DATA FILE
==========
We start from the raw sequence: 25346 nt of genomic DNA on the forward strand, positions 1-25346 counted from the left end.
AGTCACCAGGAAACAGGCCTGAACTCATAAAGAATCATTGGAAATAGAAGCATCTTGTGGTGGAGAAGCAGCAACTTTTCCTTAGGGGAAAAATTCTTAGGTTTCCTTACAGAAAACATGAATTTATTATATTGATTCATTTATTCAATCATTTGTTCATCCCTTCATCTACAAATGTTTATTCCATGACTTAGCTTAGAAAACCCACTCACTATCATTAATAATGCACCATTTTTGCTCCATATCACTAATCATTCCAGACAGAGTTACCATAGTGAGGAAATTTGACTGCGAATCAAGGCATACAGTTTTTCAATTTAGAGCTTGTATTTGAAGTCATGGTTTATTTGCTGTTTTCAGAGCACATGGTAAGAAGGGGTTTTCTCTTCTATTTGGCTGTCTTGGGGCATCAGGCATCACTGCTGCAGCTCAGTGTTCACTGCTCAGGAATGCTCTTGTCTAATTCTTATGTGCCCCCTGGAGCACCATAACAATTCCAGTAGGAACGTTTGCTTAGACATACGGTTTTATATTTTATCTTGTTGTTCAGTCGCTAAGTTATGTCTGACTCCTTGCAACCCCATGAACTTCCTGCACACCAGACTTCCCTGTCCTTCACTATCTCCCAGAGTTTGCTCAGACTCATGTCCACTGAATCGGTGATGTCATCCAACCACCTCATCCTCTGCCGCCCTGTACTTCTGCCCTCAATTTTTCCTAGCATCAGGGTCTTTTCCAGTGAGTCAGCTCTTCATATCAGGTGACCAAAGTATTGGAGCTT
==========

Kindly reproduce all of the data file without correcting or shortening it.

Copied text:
We start from the raw sequence: 25346 nt of genomic DNA on the forward strand, positions 1-25346 counted from the left end.
AGTCACCAGGAAACAGGCCTGAACTCATAAAGAATCATTGGAAATAGAAGCATCTTGTGGTGGAGAAGCAGCAACTTTTCCTTAGGGGAAAAATTCTTAGGTTTCCTTACAGAAAACATGAATTTATTATATTGATTCATTTATTCAATCATTTGTTCATCCCTTCATCTACAAATGTTTATTCCATGACTTAGCTTAGAAAACCCACTCACTATCATTAATAATGCACCATTTTTGCTCCATATCACTAATCATTCCAGACAGAGTTACCATAGTGAGGAAATTTGACTGCGAATCAAGGCATACAGTTTTTCAATTTAGAGCTTGTATTTGAAGTCATGGTTTATTTGCTGTTTTCAGAGCACATGGTAAGAAGGGGTTTTCTCTTCTATTTGGCTGTCTTGGGGCATCAGGCATCACTGCTGCAGCTCAGTGTTCACTGCTCAGGAATGCTCTTGTCTAATTCTTATGTGCCCCCTGGAGCACCATAACAATTCCAGTAGGAACGTTTGCTTAGACATACGGTTTTATATTTTATCTTGTTGTTCAGTCGCTAAGTTATGTCTGACTCCTTGCAACCCCATGAACTTCCTGCACACCAGACTTCCCTGTCCTTCACTATCTCCCAGAGTTTGCTCAGACTCATGTCCACTGAATCGGTGATGTCATCCAACCACCTCATCCTCTGCCGCCCTGTACTTCTGCCCTCAATTTTTCCTAGCATCAGGGTCTTTTCCAGTGAGTCAGCTCTTCATATCAGGTGACCAAAGTATTGGAGCTT